If I’ve learned one thing about blogging in the better part of year since I started posting regularly, it’s this: the pieces that I expect to get traction, get little. Conversely, the pieces that I regard as throw aways, get picked up and discussed. I’ve completely given up trying to predict what will generate interest, because I’m pretty consistently wrong.
But what’s also interesting is that unlike, say, an email to a group of friends that goes unanswered, some posts can find a new life in the Long Tail. So it was with some surprise that I looked at our logs last week and noted that my “How to Get Into Blogs, 101,” which generated moderate interest in September when I wrote it, had been viewed 1300 times in the past week or two. This attention, according to Statcounter, is due in large part to Michael Hyatt, who is President and COO of Thomas Nelson Publishers, a Christian publishing outfit. Now I’m neither religious nor acquainted with Michael, but that is in many respects the beauty of blogs .
Months after the original posting, the entry proves to have some life left in it and indeed is introduced as a resource to a entirely new audience, none of whom I knew or could reasonably expect to have spoken to previously. The Long Tail might not apply evenly to content – I have numerous pieces that are likely to continue to languish in digital silence – but there’s no denying the reality that is an infinite shelf life (for both good and ill).
One of the difficulties of the Long Tail, however, is that even the best content has its issues: it ages, it becomes outdated, or its written in the wrong language. That’s why I think it’s crucial that those wishing to ride the Tail let go of their content, and offer it up under permissive terms. Like as not, you’re going to need help managing and maintaining content; that requires terms that allow, and encourage, the community to help. Thus when kind souls like Cleber Mori offer to translate the post into Portugese, you don’t hesitate, you simply say “Yes. Please do.”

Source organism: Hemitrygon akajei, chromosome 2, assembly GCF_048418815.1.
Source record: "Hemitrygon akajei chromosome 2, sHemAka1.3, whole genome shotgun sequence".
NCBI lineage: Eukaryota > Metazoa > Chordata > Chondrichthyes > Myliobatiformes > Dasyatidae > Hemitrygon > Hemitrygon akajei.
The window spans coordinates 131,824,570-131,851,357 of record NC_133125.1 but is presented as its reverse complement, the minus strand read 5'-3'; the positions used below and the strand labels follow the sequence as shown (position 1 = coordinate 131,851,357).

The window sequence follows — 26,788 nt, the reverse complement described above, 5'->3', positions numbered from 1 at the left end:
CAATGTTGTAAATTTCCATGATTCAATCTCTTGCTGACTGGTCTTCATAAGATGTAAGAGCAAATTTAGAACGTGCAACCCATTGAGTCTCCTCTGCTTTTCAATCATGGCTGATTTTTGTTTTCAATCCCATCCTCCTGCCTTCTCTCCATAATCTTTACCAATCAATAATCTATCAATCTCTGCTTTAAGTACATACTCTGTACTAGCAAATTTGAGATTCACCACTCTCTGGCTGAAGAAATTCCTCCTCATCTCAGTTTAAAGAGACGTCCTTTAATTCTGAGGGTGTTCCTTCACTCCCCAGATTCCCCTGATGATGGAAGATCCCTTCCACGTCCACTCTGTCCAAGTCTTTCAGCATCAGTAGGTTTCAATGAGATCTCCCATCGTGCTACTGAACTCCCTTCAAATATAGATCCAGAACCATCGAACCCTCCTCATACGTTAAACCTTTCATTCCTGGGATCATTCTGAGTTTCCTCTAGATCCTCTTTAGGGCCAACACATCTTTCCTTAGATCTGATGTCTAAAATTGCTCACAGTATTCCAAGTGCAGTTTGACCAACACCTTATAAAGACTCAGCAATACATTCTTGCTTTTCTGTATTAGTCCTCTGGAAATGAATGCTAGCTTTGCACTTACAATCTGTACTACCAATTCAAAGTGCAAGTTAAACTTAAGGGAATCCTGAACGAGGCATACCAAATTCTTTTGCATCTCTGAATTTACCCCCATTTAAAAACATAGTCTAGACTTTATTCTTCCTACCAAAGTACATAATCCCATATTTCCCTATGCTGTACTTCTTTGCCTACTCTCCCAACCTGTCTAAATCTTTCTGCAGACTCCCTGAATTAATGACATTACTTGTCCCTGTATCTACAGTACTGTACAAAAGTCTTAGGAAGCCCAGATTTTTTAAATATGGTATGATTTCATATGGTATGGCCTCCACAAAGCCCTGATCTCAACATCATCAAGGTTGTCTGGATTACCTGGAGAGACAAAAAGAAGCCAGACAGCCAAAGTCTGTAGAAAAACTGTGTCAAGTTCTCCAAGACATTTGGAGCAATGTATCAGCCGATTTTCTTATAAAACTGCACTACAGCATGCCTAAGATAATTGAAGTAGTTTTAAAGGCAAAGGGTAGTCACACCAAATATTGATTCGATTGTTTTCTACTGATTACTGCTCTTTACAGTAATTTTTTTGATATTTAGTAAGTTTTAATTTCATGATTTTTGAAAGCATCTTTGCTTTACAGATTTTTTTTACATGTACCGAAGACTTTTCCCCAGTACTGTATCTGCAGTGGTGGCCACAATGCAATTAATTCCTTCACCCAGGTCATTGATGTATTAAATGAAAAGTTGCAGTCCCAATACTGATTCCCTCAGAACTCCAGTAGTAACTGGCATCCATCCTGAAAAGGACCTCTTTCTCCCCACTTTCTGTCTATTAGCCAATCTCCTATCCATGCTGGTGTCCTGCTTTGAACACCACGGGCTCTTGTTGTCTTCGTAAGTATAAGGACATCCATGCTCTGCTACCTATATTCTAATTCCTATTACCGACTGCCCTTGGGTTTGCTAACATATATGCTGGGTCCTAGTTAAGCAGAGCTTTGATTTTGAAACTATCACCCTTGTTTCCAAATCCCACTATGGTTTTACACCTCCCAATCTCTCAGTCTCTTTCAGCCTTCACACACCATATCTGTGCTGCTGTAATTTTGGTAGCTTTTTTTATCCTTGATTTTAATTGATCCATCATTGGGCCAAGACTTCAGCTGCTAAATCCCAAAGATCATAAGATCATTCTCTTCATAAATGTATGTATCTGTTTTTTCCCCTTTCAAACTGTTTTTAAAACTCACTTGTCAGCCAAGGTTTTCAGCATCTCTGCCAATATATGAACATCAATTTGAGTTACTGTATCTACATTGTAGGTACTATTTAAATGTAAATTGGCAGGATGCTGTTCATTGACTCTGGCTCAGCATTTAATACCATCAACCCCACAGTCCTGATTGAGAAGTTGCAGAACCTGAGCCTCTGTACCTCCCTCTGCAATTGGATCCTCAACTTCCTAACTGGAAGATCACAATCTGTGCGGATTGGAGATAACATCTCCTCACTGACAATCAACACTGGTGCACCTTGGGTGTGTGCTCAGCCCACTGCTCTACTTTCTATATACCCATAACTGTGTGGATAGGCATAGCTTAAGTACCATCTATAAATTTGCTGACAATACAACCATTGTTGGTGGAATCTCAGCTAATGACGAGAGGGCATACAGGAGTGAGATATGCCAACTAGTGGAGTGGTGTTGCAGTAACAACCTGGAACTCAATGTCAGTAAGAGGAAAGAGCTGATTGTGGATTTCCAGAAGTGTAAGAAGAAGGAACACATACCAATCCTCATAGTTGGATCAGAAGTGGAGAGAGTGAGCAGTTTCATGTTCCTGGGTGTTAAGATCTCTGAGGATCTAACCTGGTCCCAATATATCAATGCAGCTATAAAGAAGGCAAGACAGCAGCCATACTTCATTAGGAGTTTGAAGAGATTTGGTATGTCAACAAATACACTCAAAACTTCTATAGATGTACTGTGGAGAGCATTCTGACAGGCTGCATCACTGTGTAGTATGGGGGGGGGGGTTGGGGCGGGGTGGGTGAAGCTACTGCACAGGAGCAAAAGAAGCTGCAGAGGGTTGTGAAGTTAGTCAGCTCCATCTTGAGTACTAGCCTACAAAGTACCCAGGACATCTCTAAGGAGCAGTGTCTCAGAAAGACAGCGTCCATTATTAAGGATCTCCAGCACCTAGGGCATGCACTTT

It’s also one of the reasons I simply don’t get the “How many women/minorities/etc are on your blogroll?” question that’s making the rounds. I don’t know – or care, frankly – who the people are on my blogroll, they’re there simply by virtue of their content. Apart from the people that I know personally, or whose blog title gives it away, whether any random individual on my blogroll was male or female, white, black or green, etc. I’d hope that blogging was one area where our differences would become less important, not more.